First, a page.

“I mean, y’all keep bringing up Pacquiao,” said Spence. “But that’s like, you know Larry Holmes fighting Ali or Terry Norris beating up ‘Sugar’ Ray Leonard or Marcos Maidana beating up Erik Morales. Like Pacquiao is way past his, you know, way past his prime. That was the passing of the torch for myself, but I missed the opportunity.”
Despite Spence’s claims that Ugas’ victory over Pacquiao resembled Larry Holmes’ hard-to-watch drubbing over Muhammad Ali in 1980, what took place in the ring was far from it. Pacquiao still input a solid performance against Ugas in a fight that could best be described as a close but clear victory for the Cuban.
For Spence, the fight with Ugas will be the chance to prove that he is still one of the best fighters in the world. To pick up where he left off in further cementing himself as the best welterweight of the era.
For years, fans have clamored for a fight between Spence and Crawford to the point where the sell date for the match is closing in. Rumors of the former undisputed 140-pound champion signing a deal with Premier Boxing Champions has given some hope that the bout will finally take place. Still, many will remain apathetic until we see them in the ring together.
With upcoming future stars like Jaron Ennis and Vergil Ortiz at welterweight, a victory over Ugas for Spence could be the statement that would let everyone in the division know that he is still a force to be reckoned with.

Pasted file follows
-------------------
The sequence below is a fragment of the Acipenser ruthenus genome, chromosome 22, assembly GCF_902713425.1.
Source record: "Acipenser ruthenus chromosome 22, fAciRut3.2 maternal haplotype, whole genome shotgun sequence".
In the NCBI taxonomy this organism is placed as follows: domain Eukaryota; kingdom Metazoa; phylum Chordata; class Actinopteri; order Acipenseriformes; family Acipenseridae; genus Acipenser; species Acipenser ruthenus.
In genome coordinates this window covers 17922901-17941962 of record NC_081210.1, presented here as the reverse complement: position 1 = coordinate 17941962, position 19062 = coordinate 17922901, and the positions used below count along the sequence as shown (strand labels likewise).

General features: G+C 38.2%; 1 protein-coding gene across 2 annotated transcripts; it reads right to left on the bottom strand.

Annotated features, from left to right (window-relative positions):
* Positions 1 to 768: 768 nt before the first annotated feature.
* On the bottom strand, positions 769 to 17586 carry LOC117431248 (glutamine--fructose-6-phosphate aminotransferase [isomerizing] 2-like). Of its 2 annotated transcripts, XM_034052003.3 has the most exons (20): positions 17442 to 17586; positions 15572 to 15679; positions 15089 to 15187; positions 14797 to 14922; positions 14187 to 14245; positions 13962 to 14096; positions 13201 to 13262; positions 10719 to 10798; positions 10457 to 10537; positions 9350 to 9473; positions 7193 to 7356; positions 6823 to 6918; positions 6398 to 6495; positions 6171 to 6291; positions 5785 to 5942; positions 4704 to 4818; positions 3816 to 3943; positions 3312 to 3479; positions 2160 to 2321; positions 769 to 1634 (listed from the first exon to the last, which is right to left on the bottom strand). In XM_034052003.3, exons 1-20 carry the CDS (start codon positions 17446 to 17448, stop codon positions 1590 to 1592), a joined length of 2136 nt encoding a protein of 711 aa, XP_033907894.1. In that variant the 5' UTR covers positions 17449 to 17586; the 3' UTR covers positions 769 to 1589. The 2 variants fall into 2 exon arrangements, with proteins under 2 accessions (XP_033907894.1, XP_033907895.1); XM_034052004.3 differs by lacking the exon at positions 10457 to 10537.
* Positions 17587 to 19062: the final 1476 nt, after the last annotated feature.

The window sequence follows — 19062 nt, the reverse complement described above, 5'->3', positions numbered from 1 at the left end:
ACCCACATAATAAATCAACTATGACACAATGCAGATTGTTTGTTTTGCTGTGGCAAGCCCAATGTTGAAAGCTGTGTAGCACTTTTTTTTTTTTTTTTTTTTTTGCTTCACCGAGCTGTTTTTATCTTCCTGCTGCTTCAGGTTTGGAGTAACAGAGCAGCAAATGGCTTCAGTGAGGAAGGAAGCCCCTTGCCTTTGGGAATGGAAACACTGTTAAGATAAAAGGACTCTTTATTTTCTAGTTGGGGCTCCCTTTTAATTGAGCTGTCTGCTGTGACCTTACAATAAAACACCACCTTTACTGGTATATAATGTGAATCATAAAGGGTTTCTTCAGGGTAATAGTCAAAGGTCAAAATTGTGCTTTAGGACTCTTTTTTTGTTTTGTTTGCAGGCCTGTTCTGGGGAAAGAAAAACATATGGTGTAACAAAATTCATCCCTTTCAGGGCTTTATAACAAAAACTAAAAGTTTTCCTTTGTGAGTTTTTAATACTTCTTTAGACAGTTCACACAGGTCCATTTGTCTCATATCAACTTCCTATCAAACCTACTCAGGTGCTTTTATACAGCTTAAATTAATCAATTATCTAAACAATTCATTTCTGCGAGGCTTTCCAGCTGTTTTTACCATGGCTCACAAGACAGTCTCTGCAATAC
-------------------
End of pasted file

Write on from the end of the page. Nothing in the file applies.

“I’m not looking to say anything to the rest of the division,” said Spence. “I’m going to send my message with my performance. When I have three belts, everyone is going to know what that means.”
Ugas is a fighter that is no stranger to struggle and being an underdog. He has shown perseverance inside and outside of the ring. From attempting to flee Cuba six times and finally succeeding in 2010 to almost leaving boxing entirely in 2014 to return to headline a major PPV. Ugas is a testament to never giving up on your goals and treating every opportunity given as your last one.
“Being an underdog means nothing to me,” said Ugas at a media workout. “I was the underdog against Pacquiao and now again against Spence. I’ve always been the underdog. It doesn’t faze me. It’s an honor to be in the ring with Errol Spence Jr. We’re fighting for three belts, but even more important is fighting for honor and respect.”
Spence-Ugas will be a fight that is remembered as a turning point for this era and the welterweight division. Ugas prevailing will be pseudo-evidence that there is a multiverse as him stepping up to face Pacquiao after Spence’s eye injury changed the course of boxing history.
There is a multitude of questions that surrounds Spence-Ugas. Is Spence the same fighter he was before the car crash? How will the eye injury impact his performance? Was Ugas lucky to face a 42-year old Pacquiao?
Will Spence return to prominence at the top of the division with only Crawford in his view? Or, will Cuba’s Yordenis Ugas prove that the victory over Pacquiao was just the beginning of something great?
The truth will reveal itself on April 16th.